a dramatic rise in Naxal violence, and this week’s incidents prove that little is being done to contain it.
It was a warm April afternoon. Humidity rose like a blanket from the jungles around Murkinar, a small hamlet in Dantewada district, Chhattisgarh. Murkinar has two claims to fame: it has a police post on the side of the road and it is linked by a bus that plies between this hamlet and Bijapur, a nearby town.
As usual, villagers were waiting at the bus stop when the bus trundled to a stop. Suddenly, the bus stop was seething with people, mostly men holding bags. Passengers — Gond tribals with their weekly haul from the forest — were told to disembark and the men boarded the empty bus and ordered the driver to drive on.
At 3:00 in the afternoon, the police post was inhabited by
constables trying to catch forty winks, dressed only in lungis and vests. No one paid any attention to the bus – until the men inside began firing at the police station with light machine guns. The Naxalites killed 11 policemen like they would shoot clay pigeons, kicked the bodies aside and loaded all the weapons and ammunition they could find into their bags. Then the bus drove off again and the Naxals melted into the forest.
This was the story narrated to Brig Basant Kumar Ponwar, Inspector General of Police, Chhattisgarh, and a veteran of Army
counter-insurgency operations who is currently involved in training policemen to handle guerilla operations.
“One hundred and seventy districts over 13 states are currently under the influence of the Naxals, though in some states the pockets are small and have been contained. Our interrogations and materials obtained from raids indicate that the target of this group is to bring, by 2010, 30-35 per cent of India under their sway. In order to prevent incidents like Murkinar, India has to train at least 10,000-20,000 policemen in counter-insurgency tactics. This is no small task,” he said on the phone from Bastar.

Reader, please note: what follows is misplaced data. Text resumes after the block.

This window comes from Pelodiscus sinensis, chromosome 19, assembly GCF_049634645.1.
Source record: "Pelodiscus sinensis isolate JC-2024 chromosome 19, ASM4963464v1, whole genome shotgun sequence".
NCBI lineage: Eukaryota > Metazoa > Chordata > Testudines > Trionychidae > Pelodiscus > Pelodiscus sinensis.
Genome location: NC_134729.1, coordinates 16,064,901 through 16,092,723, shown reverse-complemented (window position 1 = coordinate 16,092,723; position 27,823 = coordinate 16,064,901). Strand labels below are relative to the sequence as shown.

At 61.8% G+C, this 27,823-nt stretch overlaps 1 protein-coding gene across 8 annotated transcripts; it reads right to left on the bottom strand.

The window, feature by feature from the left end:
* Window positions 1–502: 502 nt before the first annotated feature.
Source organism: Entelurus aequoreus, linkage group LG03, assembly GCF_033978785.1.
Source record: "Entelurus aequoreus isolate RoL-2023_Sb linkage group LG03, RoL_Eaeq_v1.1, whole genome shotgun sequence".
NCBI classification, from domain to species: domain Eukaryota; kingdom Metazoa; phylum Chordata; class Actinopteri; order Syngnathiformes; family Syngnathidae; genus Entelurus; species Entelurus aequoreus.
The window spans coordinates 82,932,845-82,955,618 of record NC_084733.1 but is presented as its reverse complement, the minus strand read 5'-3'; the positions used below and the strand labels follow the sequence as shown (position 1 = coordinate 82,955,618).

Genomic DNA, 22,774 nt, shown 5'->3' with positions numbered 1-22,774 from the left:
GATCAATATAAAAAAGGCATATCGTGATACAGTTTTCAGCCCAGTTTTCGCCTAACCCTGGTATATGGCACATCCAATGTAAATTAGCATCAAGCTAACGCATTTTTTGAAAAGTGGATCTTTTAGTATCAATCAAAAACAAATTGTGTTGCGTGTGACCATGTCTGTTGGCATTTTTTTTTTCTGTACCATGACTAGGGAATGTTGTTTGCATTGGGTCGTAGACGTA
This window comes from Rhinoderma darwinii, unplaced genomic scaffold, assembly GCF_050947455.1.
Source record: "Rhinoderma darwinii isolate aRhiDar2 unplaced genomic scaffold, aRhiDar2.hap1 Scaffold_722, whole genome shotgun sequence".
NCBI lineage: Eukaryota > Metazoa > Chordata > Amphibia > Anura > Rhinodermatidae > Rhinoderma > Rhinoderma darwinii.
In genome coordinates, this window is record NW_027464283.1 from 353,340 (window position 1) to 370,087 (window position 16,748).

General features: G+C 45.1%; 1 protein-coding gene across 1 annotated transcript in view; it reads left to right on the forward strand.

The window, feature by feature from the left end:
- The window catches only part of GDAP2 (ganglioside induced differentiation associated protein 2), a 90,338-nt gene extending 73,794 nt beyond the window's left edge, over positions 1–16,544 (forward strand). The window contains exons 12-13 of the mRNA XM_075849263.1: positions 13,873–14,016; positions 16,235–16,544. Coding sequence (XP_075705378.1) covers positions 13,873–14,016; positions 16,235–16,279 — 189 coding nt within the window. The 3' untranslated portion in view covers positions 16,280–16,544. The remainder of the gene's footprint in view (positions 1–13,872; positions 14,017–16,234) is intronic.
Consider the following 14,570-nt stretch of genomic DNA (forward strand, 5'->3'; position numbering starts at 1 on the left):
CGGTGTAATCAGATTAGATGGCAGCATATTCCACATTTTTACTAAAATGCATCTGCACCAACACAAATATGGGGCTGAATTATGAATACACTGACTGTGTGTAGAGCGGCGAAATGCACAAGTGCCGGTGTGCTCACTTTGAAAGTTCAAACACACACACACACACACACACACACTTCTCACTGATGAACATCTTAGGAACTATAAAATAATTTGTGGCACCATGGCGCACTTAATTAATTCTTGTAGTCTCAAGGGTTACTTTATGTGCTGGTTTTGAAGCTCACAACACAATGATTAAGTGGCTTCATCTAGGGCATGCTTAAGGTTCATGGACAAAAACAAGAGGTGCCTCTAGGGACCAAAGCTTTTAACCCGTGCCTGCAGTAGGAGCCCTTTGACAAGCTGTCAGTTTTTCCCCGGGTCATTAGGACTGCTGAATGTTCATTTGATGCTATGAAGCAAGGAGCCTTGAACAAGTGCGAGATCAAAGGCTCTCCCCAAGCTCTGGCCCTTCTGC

The two-day shock and awe campaign earlier this week by Naxals all over India to protest the “imposition” of special economic zones (SEZs) and the government’s economic policies has had the desired effect. Naxal actions were calculated to be conspicuous and loud. In West Bengal’s Purulia district, about 50 guerrillas set fire to the station master’s room at Biramdih railway station at around 1:30 am. The attack destroyed the signalling system. Biramdih — on the Jharkhand-West Bengal border — is 285 km from Kolkata. Train services between Bihar and Jharkhand, including the state capitals Patna and Ranchi, were cancelled.
In Chhattisgarh, public transport went off the roads and movement of iron ore from Dantewada district’s Bailadila hills to Visakhapatnam in Andhra Pradesh was halted. Maoists blocked interior pockets of Bastar, Bijapur, Narayanpur, Dantewada and Kanker districts by placing wooden logs on the roads. Primitive tactics? Maybe, but no one dared remove the logs.
It isn’t just the intensity of the Maoist rage with the system (in their most spectacular attack on a police post in Rani Bodli, 55 policemen were killed, but what shocked the people was that some policemen who had obviously surrendered were also killed — axed to death, their decapitated heads placed neatly by the side of their bodies). It is also that they will not be ignored any more.
Over a two day-campaign, in Jharkhand alone, official estimates put the losses at around Rs 150 crore. The railways lost Rs 30 crore due to cancellation of goods and passenger trains and damage to property — in Latehar district they burnt two engines and damaged 12 goods train bogies.
Around 1,500 buses did not ply during these two days, causing a loss of Rs 1.5 crore. Trucks stood idle, leading to a loss of Rs 3 crore. Coal and iron ore production and transport was disrupted, leading to losses of around Rs 60 crore. In Jharkhand, export-import businesses had to shut down for virtually...